Using the χ2 difference test, a comparison between the hypothesized structural model (χ2 = 444.94, df = 253) and completely mediated model (χ2 = 490.63, df = 256) and non-mediated model (χ2 = 472.88, df = 254) was made. The hypothesized structural model fit better to the data than the completely mediated (Δχ2 = 45.69, df = 3, p < 0.05) and non-mediated models (Δχ2 = 27.94, df = 1, p < 0.05). The hypothesized structural model fit the data reasonably: “χ2 = 444.94 df = 253, χ2/df = 1.76; CFI = 0.92; PNFI = 0.72; RMSEA = 0.071; SRMR = 0.063” (e.g. Hooper et al., 2008; Marsh & Hocevar, 1985).
H1 assumed that job insecurity positively affected on job tension. As expected, job insecurity depicted a positive link with job tension (β21 = 0.48, t = 4.91, p < 0.01) (Figure 2). Thus, H1 was confirmed. H2 assumed that job tension exerted a negative impact on trust in organization. The finding that job tension negatively influenced trust in organization supported H2 (β31 = −0.57, t = −5.82, p < 0.01). The path estimate regarding the influence of job insecurity on PLE was inconsistent with what was given in H3 (β41 = 0.10, t = 1.10, p > 0.05). Thus, H3 was not confirmed. This was also true for the association between job insecurity and PLW. That is, the path estimate concerning the impact of job insecurity on PLW was not significant (β51 = 0.00, t = −0.05, p > 0.05). The above result did not support H4.
H5 assumed that job tension depicted a negative association with trust in organization. The results revealed that this relationship was significant and negative (β32 = −0.25, t = −3.19, p < 0.01). Accordingly, H5 was supported. H6 assumed that job tension had a negative effect on PLE, while H7 assumed that job tension was negatively linked to PLW. The path estimates concerning the effects of job tension on PLE (β42 = 0.48, t = 4.88, p < 0.01) and PLW (β52 = 0.51, t = 5.63, p < 0.01) were significant and positive. Thus, H6 and H7 were supported.
The Sobel test results concerning the mediating effects are provided in Figure 2. More specifically, job tension fully mediated the effect of job insecurity on PLE (H9, z-value = 3.66, p < 0.01) and PLW (H10, z-value = 3.92, p < 0.01), while job tension partially mediated the link between job insecurity and organizational trust (H8, z-value = −2.86, p < 0.01). Gender had a negative relationship with job insecurity (γ11 = −0.29, t = −3.27, p < 0.01). This finding illustrated that female employees experienced low levels of job security. The proportions of explained variance for job insecurity, job tension, trust in organization, PLE and PLW were 8%, 27%, 53%, 30% and 28%, respectively. We obtained the same pattern of the findings regardless of whether the control variables were included or not.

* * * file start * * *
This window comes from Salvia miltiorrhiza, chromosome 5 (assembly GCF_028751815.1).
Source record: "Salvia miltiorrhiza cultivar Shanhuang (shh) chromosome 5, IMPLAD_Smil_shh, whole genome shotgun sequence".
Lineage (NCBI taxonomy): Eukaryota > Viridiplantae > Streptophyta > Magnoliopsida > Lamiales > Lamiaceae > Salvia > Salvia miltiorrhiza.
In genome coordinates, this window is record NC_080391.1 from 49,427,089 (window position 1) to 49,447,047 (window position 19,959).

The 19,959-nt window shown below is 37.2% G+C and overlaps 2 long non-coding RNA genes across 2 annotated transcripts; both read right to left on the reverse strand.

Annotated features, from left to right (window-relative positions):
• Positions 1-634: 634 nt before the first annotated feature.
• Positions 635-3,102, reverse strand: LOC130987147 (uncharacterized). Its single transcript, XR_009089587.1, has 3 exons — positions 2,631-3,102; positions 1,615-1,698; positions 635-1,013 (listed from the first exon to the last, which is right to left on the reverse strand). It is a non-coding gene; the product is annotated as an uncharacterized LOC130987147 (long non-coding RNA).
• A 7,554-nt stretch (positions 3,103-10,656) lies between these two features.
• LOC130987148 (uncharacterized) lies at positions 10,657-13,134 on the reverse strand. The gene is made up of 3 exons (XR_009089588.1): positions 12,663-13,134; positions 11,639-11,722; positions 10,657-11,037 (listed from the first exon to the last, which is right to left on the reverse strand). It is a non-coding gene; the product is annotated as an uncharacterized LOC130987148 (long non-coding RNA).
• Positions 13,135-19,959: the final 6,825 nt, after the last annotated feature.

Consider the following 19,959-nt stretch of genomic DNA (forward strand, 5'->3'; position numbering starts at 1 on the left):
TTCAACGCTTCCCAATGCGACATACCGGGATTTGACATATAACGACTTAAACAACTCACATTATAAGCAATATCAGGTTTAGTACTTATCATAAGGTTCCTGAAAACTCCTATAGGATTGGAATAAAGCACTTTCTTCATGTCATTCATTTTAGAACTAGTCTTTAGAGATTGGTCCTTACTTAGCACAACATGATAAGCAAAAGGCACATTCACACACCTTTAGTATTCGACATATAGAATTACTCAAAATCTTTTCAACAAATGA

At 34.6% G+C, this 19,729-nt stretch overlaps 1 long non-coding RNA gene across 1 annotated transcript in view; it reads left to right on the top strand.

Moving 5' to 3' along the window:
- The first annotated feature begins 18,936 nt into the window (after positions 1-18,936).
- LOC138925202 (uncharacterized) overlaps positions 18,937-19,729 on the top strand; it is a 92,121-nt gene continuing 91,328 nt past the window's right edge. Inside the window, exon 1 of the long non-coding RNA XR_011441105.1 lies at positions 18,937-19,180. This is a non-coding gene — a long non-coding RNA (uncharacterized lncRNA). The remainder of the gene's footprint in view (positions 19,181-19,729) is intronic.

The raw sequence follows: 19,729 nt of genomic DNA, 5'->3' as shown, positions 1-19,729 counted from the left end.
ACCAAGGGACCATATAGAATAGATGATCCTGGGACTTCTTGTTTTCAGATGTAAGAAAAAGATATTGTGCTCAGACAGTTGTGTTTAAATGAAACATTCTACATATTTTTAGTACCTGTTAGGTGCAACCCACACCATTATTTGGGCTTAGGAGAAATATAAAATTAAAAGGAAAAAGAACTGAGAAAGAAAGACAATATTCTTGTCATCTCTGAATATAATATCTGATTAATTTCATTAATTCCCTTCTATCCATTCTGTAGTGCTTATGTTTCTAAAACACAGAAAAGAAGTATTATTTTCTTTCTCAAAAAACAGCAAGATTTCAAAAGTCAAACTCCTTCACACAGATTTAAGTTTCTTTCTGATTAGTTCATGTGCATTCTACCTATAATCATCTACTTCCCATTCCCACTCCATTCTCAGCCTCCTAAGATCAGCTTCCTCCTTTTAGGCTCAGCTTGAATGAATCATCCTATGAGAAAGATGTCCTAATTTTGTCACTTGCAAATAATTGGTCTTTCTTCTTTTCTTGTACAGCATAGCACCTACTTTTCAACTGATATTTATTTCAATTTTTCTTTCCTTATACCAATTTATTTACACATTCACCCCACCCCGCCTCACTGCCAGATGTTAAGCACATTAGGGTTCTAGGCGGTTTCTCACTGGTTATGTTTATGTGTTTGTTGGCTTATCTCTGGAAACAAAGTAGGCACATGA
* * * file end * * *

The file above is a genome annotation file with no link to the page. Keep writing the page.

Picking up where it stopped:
Discussion and conclusions
We investigated the potential consequences of job insecurity among hotel workers during COVID-19. The findings concerning the impact of employees’ feelings of job loss on job tension (H1) not only are concordant with the health impairment process of job demands-resources theory (Bakker & Demerouti, 2017) but also dovetail with other studies (Jiang & Lavaysse, 2018). Anxieties over losing one’s job during COVID-19 exacerbate employees’ job tension. That is, employees with unfavorable perceptions of job security are beset by elevated levels of job tension. Our finding concerning the association between job insecurity and organizational trust (H2) corroborates the evidence reported by Richter and Näswall (2019). In other words, employees’ worries over losing their jobs also mitigate their trust in organization. Concordant to psychological contract theory (Robinson & Rousseau, 1994), a breach of psychological contract (e.g. salary cuts) dampens employees’ favorable perceptions of organizational trust, particularly during the current pandemic.